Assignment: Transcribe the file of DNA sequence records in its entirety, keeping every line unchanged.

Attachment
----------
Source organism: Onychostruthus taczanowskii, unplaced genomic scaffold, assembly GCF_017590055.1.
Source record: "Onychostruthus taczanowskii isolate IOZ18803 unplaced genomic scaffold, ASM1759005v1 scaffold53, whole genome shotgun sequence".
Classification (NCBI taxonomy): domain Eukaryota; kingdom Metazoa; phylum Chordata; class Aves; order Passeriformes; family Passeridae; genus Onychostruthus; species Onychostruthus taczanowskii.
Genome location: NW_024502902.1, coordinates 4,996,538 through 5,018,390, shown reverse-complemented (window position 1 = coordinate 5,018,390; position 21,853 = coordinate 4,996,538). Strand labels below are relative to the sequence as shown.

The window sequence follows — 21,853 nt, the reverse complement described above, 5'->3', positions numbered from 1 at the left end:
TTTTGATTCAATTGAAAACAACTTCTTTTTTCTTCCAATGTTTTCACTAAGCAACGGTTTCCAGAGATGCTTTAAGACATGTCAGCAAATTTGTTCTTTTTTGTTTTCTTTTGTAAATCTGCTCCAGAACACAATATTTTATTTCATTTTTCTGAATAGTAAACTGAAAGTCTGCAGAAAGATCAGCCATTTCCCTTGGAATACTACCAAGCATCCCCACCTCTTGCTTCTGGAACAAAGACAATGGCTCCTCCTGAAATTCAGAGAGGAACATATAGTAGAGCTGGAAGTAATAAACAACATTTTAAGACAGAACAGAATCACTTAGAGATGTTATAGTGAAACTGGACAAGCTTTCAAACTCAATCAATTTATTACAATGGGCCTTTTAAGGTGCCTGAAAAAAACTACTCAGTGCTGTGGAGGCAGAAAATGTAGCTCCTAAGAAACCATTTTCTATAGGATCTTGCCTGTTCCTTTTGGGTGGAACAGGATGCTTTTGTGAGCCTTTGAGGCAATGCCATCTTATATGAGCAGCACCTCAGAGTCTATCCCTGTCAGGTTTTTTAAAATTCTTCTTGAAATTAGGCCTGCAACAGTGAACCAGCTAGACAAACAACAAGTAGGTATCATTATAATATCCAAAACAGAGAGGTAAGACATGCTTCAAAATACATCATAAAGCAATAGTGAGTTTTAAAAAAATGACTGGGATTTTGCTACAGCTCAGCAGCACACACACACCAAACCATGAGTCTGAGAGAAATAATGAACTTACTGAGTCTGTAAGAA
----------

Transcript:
Source organism: Onychostruthus taczanowskii, unplaced genomic scaffold, assembly GCF_017590055.1.
Source record: "Onychostruthus taczanowskii isolate IOZ18803 unplaced genomic scaffold, ASM1759005v1 scaffold53, whole genome shotgun sequence".
Classification (NCBI taxonomy): domain Eukaryota; kingdom Metazoa; phylum Chordata; class Aves; order Passeriformes; family Passeridae; genus Onychostruthus; species Onychostruthus taczanowskii.
Genome location: NW_024502902.1, coordinates 4,996,538 through 5,018,390, shown reverse-complemented (window position 1 = coordinate 5,018,390; position 21,853 = coordinate 4,996,538). Strand labels below are relative to the sequence as shown.

The window sequence follows — 21,853 nt, the reverse complement described above, 5'->3', positions numbered from 1 at the left end:
TTTTGATTCAATTGAAAACAACTTCTTTTTTCTTCCAATGTTTTCACTAAGCAACGGTTTCCAGAGATGCTTTAAGACATGTCAGCAAATTTGTTCTTTTTTGTTTTCTTTTGTAAATCTGCTCCAGAACACAATATTTTATTTCATTTTTCTGAATAGTAAACTGAAAGTCTGCAGAAAGATCAGCCATTTCCCTTGGAATACTACCAAGCATCCCCACCTCTTGCTTCTGGAACAAAGACAATGGCTCCTCCTGAAATTCAGAGAGGAACATATAGTAGAGCTGGAAGTAATAAACAACATTTTAAGACAGAACAGAATCACTTAGAGATGTTATAGTGAAACTGGACAAGCTTTCAAACTCAATCAATTTATTACAATGGGCCTTTTAAGGTGCCTGAAAAAAACTACTCAGTGCTGTGGAGGCAGAAAATGTAGCTCCTAAGAAACCATTTTCTATAGGATCTTGCCTGTTCCTTTTGGGTGGAACAGGATGCTTTTGTGAGCCTTTGAGGCAATGCCATCTTATATGAGCAGCACCTCAGAGTCTATCCCTGTCAGGTTTTTTAAAATTCTTCTTGAAATTAGGCCTGCAACAGTGAACCAGCTAGACAAACAACAAGTAGGTATCATTATAATATCCAAAACAGAGAGGTAAGACATGCTTCAAAATACATCATAAAGCAATAGTGAGTTTTAAAAAAATGACTGGGATTTTGCTACAGCTCAGCAGCACACACACACCAAACCATGAGTCTGAGAGAAATAATGAACTTACTGAGTCTGTAAGAA